Many individuals who struggle with disordered eating and body image dissatisfaction exhibit an unhealthy relationship with exercise. In such cases, exercise may become an obligation that must be fulfilled at any cost, which may ultimately lead to physical injury, consume a disproportionate amount of time, and become a routine of punishing, rather than fueling one’s body.
However, given the various benefits of exercise, including improved mental health, physical strength, cardiovascular and other health advantages, and improved mind-body connection, integrating exercise into one’s eating disorder recovery can be imperative for well-being. Yet, approaching exercise in a healthy way, after having used it in a disordered manner, can feel extremely challenging. Here are some tips for reincorporating exercise into your recovery:
Ask Yourself: Like or Should?
Distinguish between types of exercises you like to do versus should do. Moving your body for the sake of feeling grounded and strong, rather than with the intention of burning the most calories, can make all the difference in exercising in a recovery-minded way. Many clients have mentioned that during their eating disorder, they would purposely partake in strenuous exercises that they hated – although these workouts felt like physical torture, they convinced themselves that they were necessary to achieve a certain body goal. Thus, for a healthier relationship with exercise, make a list of ways you would like to get your body moving to celebrate your body and feel good while moving it.
Recognize Triggering Exercise Environments
Depending on the stage of your recovery, partaking in exercise in certain surroundings – gyms, studios, or around certain people – may feed familiar eating disorder thoughts, feelings, and behaviors. Research and reflect upon the culture of the workout environment you are considering: Does this facility focus on weight loss? Do staff use body-shaming techniques to motivate students? Do the studios seem to praise/welcome a specific body type?
Create a Safety Plan
Regardless of the type of exercise you choose or workout facility you attend, you can prepare yourself for potentially triggering experiences. To do so, consider creating a safety plan which may include the following: checking in with someone you trust before and after your workout; setting a realistic exercise time limit and asking a friend to keep you accountable; and exercising with someone who understands your recovery and embraces a healthy relationship with food, body image, and exercise.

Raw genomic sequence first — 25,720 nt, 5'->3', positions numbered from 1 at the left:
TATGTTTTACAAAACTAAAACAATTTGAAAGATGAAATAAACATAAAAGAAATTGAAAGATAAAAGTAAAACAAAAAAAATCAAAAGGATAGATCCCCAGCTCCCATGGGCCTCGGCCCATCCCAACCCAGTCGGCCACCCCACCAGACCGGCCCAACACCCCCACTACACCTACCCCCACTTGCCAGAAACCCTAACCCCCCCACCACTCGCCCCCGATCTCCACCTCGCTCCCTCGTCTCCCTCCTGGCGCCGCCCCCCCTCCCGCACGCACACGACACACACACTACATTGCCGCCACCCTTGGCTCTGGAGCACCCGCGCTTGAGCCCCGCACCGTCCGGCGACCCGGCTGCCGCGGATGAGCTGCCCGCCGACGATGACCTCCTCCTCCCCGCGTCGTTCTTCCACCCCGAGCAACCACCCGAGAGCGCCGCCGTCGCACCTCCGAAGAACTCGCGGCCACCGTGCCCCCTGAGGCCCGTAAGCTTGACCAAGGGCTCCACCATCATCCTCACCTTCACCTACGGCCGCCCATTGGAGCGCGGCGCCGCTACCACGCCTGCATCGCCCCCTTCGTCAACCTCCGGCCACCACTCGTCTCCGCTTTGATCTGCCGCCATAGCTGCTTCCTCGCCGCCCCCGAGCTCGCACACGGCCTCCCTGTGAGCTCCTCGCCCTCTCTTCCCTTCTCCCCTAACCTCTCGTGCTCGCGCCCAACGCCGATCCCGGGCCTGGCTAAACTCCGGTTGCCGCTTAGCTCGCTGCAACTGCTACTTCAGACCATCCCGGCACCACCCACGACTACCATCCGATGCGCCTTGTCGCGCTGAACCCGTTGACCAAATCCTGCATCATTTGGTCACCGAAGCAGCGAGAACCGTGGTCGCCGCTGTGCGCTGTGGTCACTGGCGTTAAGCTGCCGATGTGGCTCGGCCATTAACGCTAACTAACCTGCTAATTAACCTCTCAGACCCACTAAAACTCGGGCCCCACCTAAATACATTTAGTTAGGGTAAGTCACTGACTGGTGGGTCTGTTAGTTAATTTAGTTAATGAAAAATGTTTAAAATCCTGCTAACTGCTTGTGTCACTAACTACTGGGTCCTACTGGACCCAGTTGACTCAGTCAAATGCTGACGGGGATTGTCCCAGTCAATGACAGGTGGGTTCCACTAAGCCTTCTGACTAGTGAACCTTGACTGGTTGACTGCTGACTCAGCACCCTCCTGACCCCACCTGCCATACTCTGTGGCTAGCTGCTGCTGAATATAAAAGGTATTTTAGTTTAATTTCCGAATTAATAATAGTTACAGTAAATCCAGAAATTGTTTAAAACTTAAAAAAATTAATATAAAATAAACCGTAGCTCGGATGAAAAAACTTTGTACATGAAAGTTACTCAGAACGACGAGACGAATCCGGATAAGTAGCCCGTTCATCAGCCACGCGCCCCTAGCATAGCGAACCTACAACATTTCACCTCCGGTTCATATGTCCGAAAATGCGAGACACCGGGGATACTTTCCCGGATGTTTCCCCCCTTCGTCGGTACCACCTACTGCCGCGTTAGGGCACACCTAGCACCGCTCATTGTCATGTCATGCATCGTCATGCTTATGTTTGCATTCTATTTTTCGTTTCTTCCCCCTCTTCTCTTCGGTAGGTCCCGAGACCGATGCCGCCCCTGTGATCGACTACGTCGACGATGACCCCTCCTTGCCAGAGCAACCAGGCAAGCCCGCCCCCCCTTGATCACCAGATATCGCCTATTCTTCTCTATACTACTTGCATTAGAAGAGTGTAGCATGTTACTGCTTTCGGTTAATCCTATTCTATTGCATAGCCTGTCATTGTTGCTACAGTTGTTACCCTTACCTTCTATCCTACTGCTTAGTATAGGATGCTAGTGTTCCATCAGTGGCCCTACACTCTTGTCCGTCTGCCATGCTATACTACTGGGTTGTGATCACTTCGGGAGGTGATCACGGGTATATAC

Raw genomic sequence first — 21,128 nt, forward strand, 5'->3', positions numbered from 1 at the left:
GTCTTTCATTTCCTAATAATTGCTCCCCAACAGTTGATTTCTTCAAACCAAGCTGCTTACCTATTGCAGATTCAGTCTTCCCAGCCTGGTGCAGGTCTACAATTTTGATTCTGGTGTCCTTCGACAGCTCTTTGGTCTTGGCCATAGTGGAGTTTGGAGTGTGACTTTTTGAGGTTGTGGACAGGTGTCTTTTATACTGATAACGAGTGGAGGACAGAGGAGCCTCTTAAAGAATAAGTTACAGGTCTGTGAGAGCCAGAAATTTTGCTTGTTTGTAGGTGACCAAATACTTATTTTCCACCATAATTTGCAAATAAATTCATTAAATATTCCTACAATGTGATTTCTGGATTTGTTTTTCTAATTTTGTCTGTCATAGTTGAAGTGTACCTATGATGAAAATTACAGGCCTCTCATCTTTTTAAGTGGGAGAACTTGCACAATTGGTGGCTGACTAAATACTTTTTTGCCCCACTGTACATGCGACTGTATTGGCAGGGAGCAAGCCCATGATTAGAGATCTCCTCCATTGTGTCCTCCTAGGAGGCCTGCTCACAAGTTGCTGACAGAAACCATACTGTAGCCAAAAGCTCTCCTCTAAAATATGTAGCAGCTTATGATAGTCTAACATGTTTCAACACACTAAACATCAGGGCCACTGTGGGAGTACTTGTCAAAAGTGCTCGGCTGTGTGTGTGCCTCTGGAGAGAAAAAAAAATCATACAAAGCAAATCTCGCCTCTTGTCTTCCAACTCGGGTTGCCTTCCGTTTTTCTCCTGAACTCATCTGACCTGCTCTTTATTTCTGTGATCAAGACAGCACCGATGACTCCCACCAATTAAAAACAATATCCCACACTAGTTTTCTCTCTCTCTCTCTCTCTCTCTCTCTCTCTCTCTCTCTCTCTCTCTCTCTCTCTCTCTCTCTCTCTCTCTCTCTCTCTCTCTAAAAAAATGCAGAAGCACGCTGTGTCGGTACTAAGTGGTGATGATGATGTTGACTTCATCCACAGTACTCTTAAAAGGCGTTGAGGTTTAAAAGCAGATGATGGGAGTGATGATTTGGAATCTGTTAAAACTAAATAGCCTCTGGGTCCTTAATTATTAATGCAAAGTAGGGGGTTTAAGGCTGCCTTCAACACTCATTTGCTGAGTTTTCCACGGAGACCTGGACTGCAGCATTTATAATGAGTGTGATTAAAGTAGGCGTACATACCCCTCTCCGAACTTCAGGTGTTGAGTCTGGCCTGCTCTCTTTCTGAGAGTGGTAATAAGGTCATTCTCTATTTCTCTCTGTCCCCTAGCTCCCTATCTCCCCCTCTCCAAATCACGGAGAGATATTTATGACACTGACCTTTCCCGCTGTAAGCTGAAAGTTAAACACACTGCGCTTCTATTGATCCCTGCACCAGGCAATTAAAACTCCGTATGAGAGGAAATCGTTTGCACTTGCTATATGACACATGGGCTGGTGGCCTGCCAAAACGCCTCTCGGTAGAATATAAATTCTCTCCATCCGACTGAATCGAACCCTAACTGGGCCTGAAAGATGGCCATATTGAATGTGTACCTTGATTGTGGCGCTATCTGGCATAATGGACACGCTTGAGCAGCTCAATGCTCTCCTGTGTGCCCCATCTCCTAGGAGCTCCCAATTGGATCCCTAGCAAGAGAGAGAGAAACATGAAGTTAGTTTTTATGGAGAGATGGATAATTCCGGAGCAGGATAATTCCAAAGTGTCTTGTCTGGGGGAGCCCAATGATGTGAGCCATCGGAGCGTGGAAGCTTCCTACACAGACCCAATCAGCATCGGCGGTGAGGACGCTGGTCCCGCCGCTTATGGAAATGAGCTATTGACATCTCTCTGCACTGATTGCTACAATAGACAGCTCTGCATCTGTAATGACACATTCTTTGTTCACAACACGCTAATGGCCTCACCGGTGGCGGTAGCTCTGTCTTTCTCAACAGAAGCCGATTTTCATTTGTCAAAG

Forget the Numbers
Since disordered eating and body dissatisfaction are often accompanied by rigidity, set behaviors, rules, and control, continuing to define exercise by numbers (calories, pounds, time, intensity, reps, etc.) may distract you from a recovery mindset. Instead of measuring workouts, try tuning in to your body as a way to monitor your movement experience – Are you overexerting yourself? Are you in pain? Do you feel sick? Are you punishing yourself? You can also practice mindfulness to keep yourself present throughout the exercise. For instance, focus on your breath or mentally scan various parts of your body that feel tense or uncomfortable. Absorb your surroundings using all of your senses. For example, if outside, practice mentally labeling what you see in your environment – trees, cars, etc. Such tasks keep you present in your body movements rather than worried about the outcomes of the exercise.
Focus on Gradual Exposure
Just as in any other relationship, creating a healthy relationship with exercise happens best through a gradual process. Try not to pressure yourself to quickly find a type of exercise, routine, or facility that is best for you. If you genuinely like to exercise at the gym but are nervous about the potentially triggering fitness-oriented culture, slowly expose yourself – plan a 10-minute trip to the gym to just walk around or stretch. Monitor how you feel and what would make you more comfortable. Try observing a workout class before participating. Also, remember that you can stop or leave whenever you feel triggered.
During this process, triggering thoughts around food, body image, and exercise may naturally resurface, especially given the diet and fitness culture in certain environments. Try to observe your thoughts and feelings without judgment. Remember that they served a purpose for a time. Treat yourself with compassion while allowing these thoughts and feelings to come up, and make time and space for yourself to process them later.
Bio: Bahar Moheban, M.A. is a registered psychological assistant in Torrance under the supervision of Dr. Nazanin Moali and a clinical psychology doctoral candidate. She provides psychotherapy in individual and group settings to adults and adolescents working through disordered eating, body dissatisfaction, and cormorbid disorders. Bahar has experience providing mentorship to individuals in recovery from eating disorders and facilitating support groups on improving one’s body image and relationship with food. Contact us today to book an appointment with Bahar.